Realising India: Re-realising my privileges

December 31, 2017

I chose to drop science post 10th grade and study commerce.At 17, I went to Delhi University for graduation. I chose to finance my own education.  I chose to study literature. I chose to work in an NGO. After working for 6 years, I chose to quit my job and study a program that was absolutely new in the sector. At an age when most girls get married, I chose not to. What underlies all of this and much more is the power of choice. However, having the privilege of making choices and pursuing what one wants to do is the privilege of just 1% youth in our country. This reality has been enough for me to have a burning desire to impact a social change.

I spent 12 days in Jaunpur district in East Uttar Pradesh for a rural district immersion program called ‘Realising India’. No amount of words can do justice to all that I experienced during this journey.

As much as it was about inspiration- from people and places, it also brought out indifference, discrimination (caste, class, and gender),and lack of care for fellow humans. Children are deprived of their right to education. People are surviving through unbelievably difficult living conditions, uncertainty, powerstructures, lack of voice and expression, ignorance and so much more. In the same community, there are people working endlessly to make their ends meet just so that their children can go to school. At the same place there are people who don’t send their children to school just because they thinkit’s not important. The so called higher caste community does not talk to the so called lower caste community, forget supporting and empowering them.

Interactions with people from different age, caste, socio-economic backgrounds made me re-realize my privileges and how I just take things for granted. During a conversation with a primary school principal I asked how soonthe authorities would respond if there was a problem in school? What if there was a short circuit?(I took this example as I had experienced this in the school I taught). She said the school has existed for past 4 years but there is no electricity in the school. I had nothing more to say.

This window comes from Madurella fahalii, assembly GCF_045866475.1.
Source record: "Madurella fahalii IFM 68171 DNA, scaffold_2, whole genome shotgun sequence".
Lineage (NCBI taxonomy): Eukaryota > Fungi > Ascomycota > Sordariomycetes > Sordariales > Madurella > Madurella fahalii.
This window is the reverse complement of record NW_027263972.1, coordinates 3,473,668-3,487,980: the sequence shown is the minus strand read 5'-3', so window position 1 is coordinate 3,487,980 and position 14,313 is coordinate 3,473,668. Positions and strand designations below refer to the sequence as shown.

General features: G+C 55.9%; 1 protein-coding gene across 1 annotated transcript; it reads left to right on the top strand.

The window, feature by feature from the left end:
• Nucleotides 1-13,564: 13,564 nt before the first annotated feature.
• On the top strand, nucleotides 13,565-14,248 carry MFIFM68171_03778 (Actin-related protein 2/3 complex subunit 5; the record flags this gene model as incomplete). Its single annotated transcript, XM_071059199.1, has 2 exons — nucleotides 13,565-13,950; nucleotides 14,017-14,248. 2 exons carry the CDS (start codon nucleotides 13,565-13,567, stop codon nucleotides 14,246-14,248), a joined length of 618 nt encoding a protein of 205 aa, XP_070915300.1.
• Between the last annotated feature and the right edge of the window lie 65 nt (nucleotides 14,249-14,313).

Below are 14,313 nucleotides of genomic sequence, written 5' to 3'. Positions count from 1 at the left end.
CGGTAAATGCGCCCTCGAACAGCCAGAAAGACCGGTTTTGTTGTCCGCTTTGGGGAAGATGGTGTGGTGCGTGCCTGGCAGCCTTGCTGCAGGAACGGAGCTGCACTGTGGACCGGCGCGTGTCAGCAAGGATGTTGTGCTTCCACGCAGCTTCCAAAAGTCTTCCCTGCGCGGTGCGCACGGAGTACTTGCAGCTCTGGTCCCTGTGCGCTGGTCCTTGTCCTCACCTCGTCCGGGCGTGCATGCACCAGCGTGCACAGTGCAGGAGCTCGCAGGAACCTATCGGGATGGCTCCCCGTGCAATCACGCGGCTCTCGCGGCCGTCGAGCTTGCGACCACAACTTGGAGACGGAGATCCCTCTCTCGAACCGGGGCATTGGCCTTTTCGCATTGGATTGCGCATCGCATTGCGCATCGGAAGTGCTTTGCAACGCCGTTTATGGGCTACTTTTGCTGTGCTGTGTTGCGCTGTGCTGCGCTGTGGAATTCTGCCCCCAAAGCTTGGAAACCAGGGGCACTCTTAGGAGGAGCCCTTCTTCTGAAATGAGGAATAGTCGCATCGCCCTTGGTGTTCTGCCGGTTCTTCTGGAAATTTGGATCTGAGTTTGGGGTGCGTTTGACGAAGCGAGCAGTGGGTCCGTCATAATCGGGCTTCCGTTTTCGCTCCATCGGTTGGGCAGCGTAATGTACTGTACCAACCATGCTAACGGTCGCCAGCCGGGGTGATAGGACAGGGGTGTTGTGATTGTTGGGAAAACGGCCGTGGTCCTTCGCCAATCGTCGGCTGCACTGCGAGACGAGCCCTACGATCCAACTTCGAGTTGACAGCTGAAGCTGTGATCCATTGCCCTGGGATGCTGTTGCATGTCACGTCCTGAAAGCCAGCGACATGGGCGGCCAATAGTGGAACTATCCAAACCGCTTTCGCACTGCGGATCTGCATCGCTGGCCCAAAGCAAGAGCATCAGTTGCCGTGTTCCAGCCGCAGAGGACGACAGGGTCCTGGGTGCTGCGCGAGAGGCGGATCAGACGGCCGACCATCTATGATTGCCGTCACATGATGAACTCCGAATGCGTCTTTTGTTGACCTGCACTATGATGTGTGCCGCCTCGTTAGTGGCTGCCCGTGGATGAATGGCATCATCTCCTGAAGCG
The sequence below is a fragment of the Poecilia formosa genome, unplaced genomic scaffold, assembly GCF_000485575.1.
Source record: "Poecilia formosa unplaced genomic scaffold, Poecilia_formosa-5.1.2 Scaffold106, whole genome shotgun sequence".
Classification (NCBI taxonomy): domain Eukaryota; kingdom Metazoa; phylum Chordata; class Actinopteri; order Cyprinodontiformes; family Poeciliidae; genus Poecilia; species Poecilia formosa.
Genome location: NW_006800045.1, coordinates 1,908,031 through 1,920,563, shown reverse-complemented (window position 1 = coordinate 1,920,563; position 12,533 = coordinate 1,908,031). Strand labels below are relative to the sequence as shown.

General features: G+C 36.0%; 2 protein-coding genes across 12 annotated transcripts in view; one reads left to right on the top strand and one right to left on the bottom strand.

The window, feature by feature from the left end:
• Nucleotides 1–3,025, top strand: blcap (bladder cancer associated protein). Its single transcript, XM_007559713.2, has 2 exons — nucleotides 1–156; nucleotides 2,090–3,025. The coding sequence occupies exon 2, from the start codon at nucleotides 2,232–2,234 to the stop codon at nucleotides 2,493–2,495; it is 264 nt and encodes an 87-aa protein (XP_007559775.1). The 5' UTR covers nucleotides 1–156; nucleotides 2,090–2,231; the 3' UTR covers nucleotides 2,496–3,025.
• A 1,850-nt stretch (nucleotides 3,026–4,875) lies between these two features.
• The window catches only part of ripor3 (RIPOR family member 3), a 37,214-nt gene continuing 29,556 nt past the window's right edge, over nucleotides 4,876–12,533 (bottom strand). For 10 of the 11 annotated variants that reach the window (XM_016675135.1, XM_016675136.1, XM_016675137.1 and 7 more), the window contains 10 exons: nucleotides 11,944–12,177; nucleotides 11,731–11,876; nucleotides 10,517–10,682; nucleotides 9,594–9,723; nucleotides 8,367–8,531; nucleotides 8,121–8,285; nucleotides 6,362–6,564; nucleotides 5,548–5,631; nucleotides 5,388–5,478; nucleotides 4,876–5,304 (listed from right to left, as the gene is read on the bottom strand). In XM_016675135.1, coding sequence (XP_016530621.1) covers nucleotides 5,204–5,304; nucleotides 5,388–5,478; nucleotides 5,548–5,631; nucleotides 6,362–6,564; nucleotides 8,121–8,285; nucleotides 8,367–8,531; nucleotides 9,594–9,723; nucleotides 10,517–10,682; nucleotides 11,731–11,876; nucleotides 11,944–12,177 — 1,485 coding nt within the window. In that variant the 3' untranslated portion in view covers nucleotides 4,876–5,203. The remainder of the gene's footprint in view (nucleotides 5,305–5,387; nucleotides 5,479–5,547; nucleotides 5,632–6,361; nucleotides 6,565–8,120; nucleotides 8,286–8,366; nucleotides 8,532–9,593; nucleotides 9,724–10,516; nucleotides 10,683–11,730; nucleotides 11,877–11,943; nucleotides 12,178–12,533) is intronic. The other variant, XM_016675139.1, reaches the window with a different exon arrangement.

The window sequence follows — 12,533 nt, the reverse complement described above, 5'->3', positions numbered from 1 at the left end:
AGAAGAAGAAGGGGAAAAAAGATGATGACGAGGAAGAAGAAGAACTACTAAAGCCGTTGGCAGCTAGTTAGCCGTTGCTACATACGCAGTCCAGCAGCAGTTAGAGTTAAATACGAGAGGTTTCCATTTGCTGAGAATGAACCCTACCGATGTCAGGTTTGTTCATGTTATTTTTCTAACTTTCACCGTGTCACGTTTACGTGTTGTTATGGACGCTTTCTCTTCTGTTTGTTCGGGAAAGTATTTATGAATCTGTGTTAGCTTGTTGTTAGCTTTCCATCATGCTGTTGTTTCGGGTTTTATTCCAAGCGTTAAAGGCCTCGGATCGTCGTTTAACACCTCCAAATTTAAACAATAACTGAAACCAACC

I didn’t have to go to a community school where I would be made to learn books about my religion and follow it without a choice, even being, at times, oblivious to what it meant.I wasn’t indoctrinated into a blind belief system (even though there were definitely some staunch beliefs that I grew up through)andtoday I have the courage, education and support to choose what I want to believe in. Vandana doesn’t have this. My parents did make a lot of sacrifices so that I could get the best of education, because they understood the importance of education. That was my privilege.Shashidoesn’t have this privilege. He dropped out of school towork in the fields. These are just few examples of many other stories that would go unheard, unnoticed forever.

Just by the virtue of birth I have a life which is unimaginably different from children who deserve as much as I do.

At the end of the day, all I think about is my privilege and power of choice that brought me where I am today.

Should I feel happy that I am here or feel sad that I belong to less than 1% of India’s population who have all the basics in place which others don’t have?

I shudder to even think that:

I could be that girl who couldn’t study as much as she wanted.

I could be that girl who didn’t have basic sanitation facilities.

I could be one of those children studying in the school with no electricity.

I could be the one dropping out of school to work in the fields.

 

Because I am not, I believe that I owe my service to the betterment of these lives.

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